Why will this take off? Becuase it gives shoppers back significant time savings and it gives retailers potentially enormous costs savings.

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Short Form Product Video Can Be The Key To Converting Customers

Nick Barber

Marketers have a great arsenal of tools to drive conversions and now short form video needs to be part of that mix. Invest in it now to differentiate your business. Historically, video has been expensive to produce and manage, but that’s changed. It no longer costs a fortune to produce video content. In fact, some retailers added video production to their existing photography process and they’re using the same equipment. Online video platforms can track the performance of videos across multiple sites--not just your own--and how they influence customers. Because of this, video ranks among the top new initiatives where retailers plan to invest in 2016.

 

 

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Microsoft And Lowe's Announce Augmented Reality Is Coming To Stores

Nigel Fenwick

If you're one of my regular readers, you may remember a post from August 2015 – "The Future Of Retail Is Digital" – in which I highlight key findings from a report on the future of retail experience. One recommendation was that retailers should begin to experiment with augmented and virtual reality technology early, so that potential use cases can be piloted in-store. Well this week, Microsoft announced a partnership with Lowe's to demonstrate the viability of Microsoft's Hololens to help Lowe's customers visualize custom kitchens.

While VR/AR is a long way from widespread market adoption (see this March 16 post by J.P. Gownder), the time needed to pilot and experiment with this technology means tech and CX teams in retailers need to be piloting use cases now in order to figure out what, if any, business impact the technology will have. (See also my comments from CES 2016).

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The US Holiday Shopping Season 2015 Sets New Online Records And Rebrands Black Friday

Kristopher Arcand

With the winter shopping holidays now behind us, Forrester is wrapping up its annual qualitative exploration of US consumers’ perceptions of the holiday season, both for their own behavior as well as what they observed across retailers. The retail industry has seen an increase in consumer spending compared to last year — possibly due to savings from lower gas prices. Overall, we saw that consumers felt less compelled to go out and buy gifts on Black Friday itself, but they still love a good bargain. Some other insights we gathered:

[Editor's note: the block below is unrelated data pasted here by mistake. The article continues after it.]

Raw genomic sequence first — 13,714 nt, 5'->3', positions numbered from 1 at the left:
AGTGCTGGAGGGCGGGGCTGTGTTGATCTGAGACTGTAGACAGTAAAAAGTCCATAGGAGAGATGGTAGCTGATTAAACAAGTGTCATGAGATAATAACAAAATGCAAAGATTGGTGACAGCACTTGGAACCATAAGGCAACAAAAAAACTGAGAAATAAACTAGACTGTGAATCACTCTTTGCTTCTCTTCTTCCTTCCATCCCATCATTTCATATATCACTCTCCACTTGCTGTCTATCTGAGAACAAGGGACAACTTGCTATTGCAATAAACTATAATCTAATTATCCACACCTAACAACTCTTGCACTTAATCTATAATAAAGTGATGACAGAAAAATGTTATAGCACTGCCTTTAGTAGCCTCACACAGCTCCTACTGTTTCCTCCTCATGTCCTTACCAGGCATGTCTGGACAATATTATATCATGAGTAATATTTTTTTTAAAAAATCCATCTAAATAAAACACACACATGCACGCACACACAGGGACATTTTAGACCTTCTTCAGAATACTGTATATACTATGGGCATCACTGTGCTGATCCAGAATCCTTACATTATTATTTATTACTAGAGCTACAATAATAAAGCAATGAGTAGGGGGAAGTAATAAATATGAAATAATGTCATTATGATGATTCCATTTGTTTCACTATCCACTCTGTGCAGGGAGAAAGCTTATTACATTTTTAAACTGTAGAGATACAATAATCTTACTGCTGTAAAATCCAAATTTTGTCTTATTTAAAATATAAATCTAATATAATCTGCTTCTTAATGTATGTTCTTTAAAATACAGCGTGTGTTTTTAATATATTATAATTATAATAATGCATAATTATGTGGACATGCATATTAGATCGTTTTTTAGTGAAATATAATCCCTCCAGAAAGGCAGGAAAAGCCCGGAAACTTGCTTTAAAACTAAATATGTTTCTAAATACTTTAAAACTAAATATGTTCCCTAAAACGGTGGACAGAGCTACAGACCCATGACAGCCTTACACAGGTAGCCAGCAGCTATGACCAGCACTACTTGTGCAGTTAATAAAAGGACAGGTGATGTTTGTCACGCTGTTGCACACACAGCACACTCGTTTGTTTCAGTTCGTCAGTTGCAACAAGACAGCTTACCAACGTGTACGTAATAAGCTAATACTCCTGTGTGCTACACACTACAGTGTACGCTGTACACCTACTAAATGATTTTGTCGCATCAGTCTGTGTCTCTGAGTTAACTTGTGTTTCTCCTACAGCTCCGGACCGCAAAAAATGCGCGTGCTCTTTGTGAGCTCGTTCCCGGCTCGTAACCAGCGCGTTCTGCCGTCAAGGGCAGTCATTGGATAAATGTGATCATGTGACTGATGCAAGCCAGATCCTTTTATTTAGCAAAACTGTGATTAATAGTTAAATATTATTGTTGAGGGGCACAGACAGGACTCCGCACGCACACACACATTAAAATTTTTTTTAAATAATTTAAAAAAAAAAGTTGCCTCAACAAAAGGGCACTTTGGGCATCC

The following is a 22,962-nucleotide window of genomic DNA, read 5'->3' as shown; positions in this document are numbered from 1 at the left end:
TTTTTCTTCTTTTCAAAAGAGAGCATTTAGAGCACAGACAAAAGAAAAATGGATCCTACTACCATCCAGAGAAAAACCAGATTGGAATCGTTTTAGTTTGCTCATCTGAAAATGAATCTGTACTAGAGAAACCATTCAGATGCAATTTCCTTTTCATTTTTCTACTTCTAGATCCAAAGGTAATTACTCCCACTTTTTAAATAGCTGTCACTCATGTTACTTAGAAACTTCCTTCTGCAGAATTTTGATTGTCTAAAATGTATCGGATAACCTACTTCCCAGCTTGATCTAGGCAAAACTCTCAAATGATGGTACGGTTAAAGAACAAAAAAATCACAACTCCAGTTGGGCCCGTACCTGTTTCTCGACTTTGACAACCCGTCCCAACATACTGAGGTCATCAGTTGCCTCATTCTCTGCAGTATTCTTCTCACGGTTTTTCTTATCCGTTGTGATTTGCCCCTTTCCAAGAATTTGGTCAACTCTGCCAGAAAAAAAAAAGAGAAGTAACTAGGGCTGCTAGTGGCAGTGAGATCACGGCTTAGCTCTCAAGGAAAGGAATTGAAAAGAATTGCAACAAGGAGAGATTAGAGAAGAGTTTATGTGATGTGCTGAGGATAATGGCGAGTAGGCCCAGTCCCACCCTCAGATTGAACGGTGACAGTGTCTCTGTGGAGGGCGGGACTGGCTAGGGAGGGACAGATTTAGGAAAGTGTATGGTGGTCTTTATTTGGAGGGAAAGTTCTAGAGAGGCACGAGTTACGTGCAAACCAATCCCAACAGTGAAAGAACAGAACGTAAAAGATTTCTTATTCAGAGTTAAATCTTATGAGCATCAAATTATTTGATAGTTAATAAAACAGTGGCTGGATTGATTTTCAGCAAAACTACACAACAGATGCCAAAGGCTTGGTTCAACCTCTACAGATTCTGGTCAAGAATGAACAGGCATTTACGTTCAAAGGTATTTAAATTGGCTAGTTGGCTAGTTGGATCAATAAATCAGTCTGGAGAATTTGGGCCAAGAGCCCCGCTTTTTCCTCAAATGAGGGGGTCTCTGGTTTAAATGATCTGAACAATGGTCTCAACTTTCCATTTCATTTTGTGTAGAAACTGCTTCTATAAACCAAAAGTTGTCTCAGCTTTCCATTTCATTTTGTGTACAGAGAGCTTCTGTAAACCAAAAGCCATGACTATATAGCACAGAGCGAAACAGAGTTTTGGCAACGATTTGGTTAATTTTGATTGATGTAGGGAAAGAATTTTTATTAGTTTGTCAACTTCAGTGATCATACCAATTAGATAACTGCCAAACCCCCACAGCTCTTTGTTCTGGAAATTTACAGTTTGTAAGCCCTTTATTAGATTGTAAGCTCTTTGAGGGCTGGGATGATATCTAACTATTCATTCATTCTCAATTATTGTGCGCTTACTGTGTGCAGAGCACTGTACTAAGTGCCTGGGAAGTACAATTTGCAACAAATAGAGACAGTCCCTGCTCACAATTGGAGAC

• Black Friday sales effectively crossed over from in-store to online. While in-store shopping dropped on Black Friday, online shopping sales rose, resulting in an overall increase in sales. Consumers were quite conscious of the fact that online deals appeared even before the Thanksgiving holiday (and therefore before Black Friday). This year, these sales also carried the “Black Friday” label — traditionally an in-store-specific event. By re-associating Black Friday with deals first and foremost, this could restore positive sentiment and downplay what has otherwise become a stressful shopping event.
  • Targeted outreach drives online sales — but retailers shouldn’t overdo it. A smaller number of targeted deals and offers will help reduce the overall volume of email that consumers receive. This will in turn minimize the chances of consumer recipients being overwhelmed by holiday communications.
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World Retail Congress and kicking the discounting habit

George Lawrie

McGarrigle, Chairman of the World Retail Congress, makes his keynote opening address. © World Retail Congress

 

 

If you follow me on Twitter or if you attended WRC at the beautiful Cavalieri hotel in Rome  you’ll know that I had the privilege to moderate a panel of distinguished retailers to discuss the subject of discounting, specifically selling for less than the planned margin.

One of the event’s sponsors JDA had earlier presented data from a survey of retail leaders showing that their top foiur risk concerns included : increasing competitive threats (41%); margin erosion and cost reduction (39%); data security threats (25%), and attracting and retaining customers (24%).

Our panel, hosted by Congress sponsor and price optimisation software vendor Revionics, tackled the margin erosion issue asking: ‘How do we kick the discounting habit?’. The panellists, ranging across wholesale, fashion and apparel and general merchandise sectors, established a consensus view that discounting for its own sake, without a clear strategic goal and tactical execution, could be more damaging than beneficial to the bottom line – as was also arguably seen more recently with some of the more negative sentiment generated around Amazon Prime Day, as well as Black Friday.

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The Data Digest: A New Retail Reality, Boxed Up

Anjali Lai

They say that good things come in small packages – and it seems that those consumers who have signed up with the burgeoning wave of subscription services know this to be true. Today, whether you’re looking for fine wine or baby food, artistic inspiration or masculine essentials, you don’t have to leave your home to get – or even search for – the items yourself; the box delivered to your door may have just what you’re hoping for.

Subscription services are relatively new, but consumer awareness of and interest in the concept are growing. I recently became a customer of Stitchfix – and while I might be among just a handful of consumers who’ve actually signed up, nearly one-fifth of US online adults are interested in similar services. Forrester’s Consumer Technographics® data shows that interest is particularly high among young shoppers: